There was also an idea wall (called “Smartecho”) listing suggestions from the population. In general, the goal was to better understand the needs and positive and negative associations with the city’s (smart) future.
Third, there is evidence that the #Smarthalle served to actively promote the city’s pioneering role in smart city topics. This information was not only disseminated in St. Gallen itself, but also communicated to other cities (e.g., by winning a Smart City Innovation Award and through presentations given at conferences and panel discussions). Therefore, St. Gallen used the #Smarthalle to position the city as modern and innovative and thus further refine its vision. Furthermore, the #Smarthalle enabled the public administration to present itself and its employees as modern, innovative, and transparent, in contrast to the common stereotype of public administrations being old-fashioned and cumbersome.
“I think the Smarthalle has sparked a perception that the city of St. Gallen has a dynamic and innovative administration. It was a sign that we wanted to try something out.”
It was therefore not only the city as a whole, but also its administration who were able to present themselves in a favorable light through this project.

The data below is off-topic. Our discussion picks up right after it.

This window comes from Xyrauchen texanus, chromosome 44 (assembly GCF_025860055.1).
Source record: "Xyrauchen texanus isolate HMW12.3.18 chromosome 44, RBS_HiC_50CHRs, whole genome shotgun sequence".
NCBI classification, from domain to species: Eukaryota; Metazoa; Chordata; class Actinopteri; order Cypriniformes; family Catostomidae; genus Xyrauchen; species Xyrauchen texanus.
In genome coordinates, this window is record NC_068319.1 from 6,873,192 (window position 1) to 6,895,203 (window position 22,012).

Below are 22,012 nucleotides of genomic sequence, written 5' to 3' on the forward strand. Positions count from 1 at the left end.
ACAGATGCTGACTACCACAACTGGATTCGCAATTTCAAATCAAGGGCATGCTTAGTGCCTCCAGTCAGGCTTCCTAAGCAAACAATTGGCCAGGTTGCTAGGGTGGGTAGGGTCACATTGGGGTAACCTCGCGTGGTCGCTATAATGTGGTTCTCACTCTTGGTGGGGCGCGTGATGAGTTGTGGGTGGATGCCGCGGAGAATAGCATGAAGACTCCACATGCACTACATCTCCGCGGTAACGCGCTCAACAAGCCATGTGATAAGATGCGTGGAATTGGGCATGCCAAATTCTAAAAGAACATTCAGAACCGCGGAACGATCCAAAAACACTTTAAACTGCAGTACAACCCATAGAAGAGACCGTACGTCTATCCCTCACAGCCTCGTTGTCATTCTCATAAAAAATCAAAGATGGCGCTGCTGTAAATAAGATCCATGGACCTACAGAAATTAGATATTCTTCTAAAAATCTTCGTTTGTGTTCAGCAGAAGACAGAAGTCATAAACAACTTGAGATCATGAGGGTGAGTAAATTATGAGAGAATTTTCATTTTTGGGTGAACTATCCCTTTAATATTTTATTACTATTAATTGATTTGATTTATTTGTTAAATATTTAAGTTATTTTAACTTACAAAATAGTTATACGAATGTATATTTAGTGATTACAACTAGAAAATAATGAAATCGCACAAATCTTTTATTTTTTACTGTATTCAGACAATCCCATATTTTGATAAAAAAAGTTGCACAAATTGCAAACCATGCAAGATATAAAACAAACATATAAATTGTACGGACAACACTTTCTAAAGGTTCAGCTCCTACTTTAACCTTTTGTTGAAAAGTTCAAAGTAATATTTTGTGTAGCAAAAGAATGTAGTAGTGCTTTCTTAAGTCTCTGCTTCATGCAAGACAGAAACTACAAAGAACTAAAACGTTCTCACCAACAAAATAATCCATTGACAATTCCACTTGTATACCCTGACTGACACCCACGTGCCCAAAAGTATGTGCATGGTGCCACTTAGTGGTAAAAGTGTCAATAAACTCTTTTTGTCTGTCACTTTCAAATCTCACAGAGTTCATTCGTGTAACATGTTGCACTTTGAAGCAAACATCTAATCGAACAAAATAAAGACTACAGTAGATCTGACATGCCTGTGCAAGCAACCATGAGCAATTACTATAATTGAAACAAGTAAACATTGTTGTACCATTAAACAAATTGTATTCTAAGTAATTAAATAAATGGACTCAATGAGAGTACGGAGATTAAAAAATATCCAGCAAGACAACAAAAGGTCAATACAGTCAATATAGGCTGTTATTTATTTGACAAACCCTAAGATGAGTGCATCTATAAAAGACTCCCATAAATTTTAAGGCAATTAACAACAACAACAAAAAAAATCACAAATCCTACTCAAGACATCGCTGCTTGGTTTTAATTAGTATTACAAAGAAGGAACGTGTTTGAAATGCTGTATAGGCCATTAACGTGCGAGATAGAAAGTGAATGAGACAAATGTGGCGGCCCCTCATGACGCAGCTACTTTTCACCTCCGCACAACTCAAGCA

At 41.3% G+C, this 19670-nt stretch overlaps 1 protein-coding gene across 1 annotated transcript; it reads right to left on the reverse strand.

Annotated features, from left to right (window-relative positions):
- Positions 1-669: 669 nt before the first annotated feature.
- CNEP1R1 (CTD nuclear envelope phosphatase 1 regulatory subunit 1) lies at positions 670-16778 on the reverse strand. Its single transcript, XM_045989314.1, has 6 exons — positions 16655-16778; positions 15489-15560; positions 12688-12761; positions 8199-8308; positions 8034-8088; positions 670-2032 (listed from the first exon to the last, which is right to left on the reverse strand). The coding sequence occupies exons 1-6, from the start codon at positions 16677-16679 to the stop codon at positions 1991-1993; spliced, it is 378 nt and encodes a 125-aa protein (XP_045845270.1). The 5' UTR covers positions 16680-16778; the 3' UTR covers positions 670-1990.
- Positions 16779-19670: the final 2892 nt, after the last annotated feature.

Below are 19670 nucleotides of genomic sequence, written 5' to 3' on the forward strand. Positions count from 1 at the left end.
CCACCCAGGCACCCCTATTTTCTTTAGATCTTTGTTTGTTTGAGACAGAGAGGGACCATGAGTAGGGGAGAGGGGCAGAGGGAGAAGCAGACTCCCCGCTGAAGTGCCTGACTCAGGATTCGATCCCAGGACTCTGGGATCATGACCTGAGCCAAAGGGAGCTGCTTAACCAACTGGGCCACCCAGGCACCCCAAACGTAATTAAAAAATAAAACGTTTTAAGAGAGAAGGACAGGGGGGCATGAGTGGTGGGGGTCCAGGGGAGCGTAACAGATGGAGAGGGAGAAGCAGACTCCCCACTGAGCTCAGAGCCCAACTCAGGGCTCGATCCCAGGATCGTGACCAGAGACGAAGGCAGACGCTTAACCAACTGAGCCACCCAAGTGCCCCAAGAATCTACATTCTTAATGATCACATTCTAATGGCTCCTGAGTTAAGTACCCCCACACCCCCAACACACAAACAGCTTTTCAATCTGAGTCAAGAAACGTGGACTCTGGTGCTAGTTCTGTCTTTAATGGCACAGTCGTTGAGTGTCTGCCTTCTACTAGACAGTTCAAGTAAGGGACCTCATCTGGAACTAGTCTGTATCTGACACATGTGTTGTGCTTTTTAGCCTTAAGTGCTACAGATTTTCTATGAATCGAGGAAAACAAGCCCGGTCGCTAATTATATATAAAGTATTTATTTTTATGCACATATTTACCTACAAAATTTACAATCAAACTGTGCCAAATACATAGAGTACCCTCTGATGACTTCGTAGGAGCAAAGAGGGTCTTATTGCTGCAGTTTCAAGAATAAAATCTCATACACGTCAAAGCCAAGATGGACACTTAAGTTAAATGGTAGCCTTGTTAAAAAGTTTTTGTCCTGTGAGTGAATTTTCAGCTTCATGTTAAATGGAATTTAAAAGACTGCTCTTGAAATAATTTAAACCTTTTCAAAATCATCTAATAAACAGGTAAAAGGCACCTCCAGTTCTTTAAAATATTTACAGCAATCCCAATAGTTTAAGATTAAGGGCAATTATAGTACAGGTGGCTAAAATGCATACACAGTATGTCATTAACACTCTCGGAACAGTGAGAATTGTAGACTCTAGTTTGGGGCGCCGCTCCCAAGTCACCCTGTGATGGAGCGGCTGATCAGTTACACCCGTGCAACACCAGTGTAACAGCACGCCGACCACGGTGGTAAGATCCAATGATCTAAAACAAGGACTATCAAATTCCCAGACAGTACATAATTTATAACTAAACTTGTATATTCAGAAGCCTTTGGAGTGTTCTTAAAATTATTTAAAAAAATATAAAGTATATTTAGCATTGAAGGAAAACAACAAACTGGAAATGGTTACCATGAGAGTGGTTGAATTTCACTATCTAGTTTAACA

The second strategy emerging from the data was an attempt to translate the abstract smart city vision into a comprehensible and tangible representation of the idea. The main goal was to illustrate what was meant by a smart city, to make it an experience. This category is about action and less about the development of ideas. We argue that the #Smarthalle made the smart city idea tangible through the concept of working agilely, by focusing on citizens and their testing of the smart city conception.
First, in the #Smarthalle, citizens were encouraged to experiment with the smart city idea and thus bring it to life. By allowing citizens to interact directly with smart city technology, the idea could be made tangible. By testing smart city devices, applications, and services, citizens were able to engage and become familiar with smart city ideas.
“I can use services without calling, without going to the counter. I think that’s a big deal. How can I bring the digital envoys the city administration has adopted and implemented to the general public?”